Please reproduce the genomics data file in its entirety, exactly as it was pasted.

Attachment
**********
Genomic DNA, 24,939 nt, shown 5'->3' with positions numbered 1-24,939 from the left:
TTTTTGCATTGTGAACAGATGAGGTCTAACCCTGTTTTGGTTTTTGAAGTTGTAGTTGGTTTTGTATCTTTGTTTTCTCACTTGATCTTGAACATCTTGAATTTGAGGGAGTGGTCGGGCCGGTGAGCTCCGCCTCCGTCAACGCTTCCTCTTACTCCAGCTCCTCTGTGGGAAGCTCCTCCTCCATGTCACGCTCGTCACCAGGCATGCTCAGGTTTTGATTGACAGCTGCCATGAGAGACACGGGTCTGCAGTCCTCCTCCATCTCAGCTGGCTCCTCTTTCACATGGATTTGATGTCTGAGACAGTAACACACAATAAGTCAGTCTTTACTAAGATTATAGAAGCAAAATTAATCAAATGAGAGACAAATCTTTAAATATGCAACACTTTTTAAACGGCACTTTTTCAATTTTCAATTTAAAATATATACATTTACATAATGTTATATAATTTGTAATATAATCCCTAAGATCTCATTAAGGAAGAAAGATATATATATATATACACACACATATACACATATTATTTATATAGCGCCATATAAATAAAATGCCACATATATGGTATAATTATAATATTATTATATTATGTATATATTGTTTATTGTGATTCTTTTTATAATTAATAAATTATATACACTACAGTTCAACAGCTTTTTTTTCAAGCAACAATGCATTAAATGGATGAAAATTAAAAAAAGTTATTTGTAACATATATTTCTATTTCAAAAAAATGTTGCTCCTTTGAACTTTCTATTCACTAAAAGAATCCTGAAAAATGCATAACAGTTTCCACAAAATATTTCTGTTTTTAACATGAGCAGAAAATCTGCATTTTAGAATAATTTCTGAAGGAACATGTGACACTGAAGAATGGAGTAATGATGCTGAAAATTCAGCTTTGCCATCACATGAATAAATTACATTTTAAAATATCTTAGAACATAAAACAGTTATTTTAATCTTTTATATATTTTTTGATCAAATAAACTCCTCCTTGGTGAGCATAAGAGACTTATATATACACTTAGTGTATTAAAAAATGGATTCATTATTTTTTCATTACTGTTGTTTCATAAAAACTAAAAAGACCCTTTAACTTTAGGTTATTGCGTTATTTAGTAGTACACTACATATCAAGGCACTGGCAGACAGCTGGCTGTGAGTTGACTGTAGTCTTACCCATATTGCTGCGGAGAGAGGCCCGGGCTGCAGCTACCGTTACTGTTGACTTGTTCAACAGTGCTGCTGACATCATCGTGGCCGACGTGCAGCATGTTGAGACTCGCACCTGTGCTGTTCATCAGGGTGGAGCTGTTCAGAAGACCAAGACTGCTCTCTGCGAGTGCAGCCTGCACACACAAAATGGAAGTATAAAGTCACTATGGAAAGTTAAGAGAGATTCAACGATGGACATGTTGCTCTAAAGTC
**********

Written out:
Genomic DNA, 24,939 nt, shown 5'->3' with positions numbered 1-24,939 from the left:
TTTTTGCATTGTGAACAGATGAGGTCTAACCCTGTTTTGGTTTTTGAAGTTGTAGTTGGTTTTGTATCTTTGTTTTCTCACTTGATCTTGAACATCTTGAATTTGAGGGAGTGGTCGGGCCGGTGAGCTCCGCCTCCGTCAACGCTTCCTCTTACTCCAGCTCCTCTGTGGGAAGCTCCTCCTCCATGTCACGCTCGTCACCAGGCATGCTCAGGTTTTGATTGACAGCTGCCATGAGAGACACGGGTCTGCAGTCCTCCTCCATCTCAGCTGGCTCCTCTTTCACATGGATTTGATGTCTGAGACAGTAACACACAATAAGTCAGTCTTTACTAAGATTATAGAAGCAAAATTAATCAAATGAGAGACAAATCTTTAAATATGCAACACTTTTTAAACGGCACTTTTTCAATTTTCAATTTAAAATATATACATTTACATAATGTTATATAATTTGTAATATAATCCCTAAGATCTCATTAAGGAAGAAAGATATATATATATATACACACACATATACACATATTATTTATATAGCGCCATATAAATAAAATGCCACATATATGGTATAATTATAATATTATTATATTATGTATATATTGTTTATTGTGATTCTTTTTATAATTAATAAATTATATACACTACAGTTCAACAGCTTTTTTTTCAAGCAACAATGCATTAAATGGATGAAAATTAAAAAAAGTTATTTGTAACATATATTTCTATTTCAAAAAAATGTTGCTCCTTTGAACTTTCTATTCACTAAAAGAATCCTGAAAAATGCATAACAGTTTCCACAAAATATTTCTGTTTTTAACATGAGCAGAAAATCTGCATTTTAGAATAATTTCTGAAGGAACATGTGACACTGAAGAATGGAGTAATGATGCTGAAAATTCAGCTTTGCCATCACATGAATAAATTACATTTTAAAATATCTTAGAACATAAAACAGTTATTTTAATCTTTTATATATTTTTTGATCAAATAAACTCCTCCTTGGTGAGCATAAGAGACTTATATATACACTTAGTGTATTAAAAAATGGATTCATTATTTTTTCATTACTGTTGTTTCATAAAAACTAAAAAGACCCTTTAACTTTAGGTTATTGCGTTATTTAGTAGTACACTACATATCAAGGCACTGGCAGACAGCTGGCTGTGAGTTGACTGTAGTCTTACCCATATTGCTGCGGAGAGAGGCCCGGGCTGCAGCTACCGTTACTGTTGACTTGTTCAACAGTGCTGCTGACATCATCGTGGCCGACGTGCAGCATGTTGAGACTCGCACCTGTGCTGTTCATCAGGGTGGAGCTGTTCAGAAGACCAAGACTGCTCTCTGCGAGTGCAGCCTGCACACACAAAATGGAAGTATAAAGTCACTATGGAAAGTTAAGAGAGATTCAACGATGGACATGTTGCTCTAAAGTC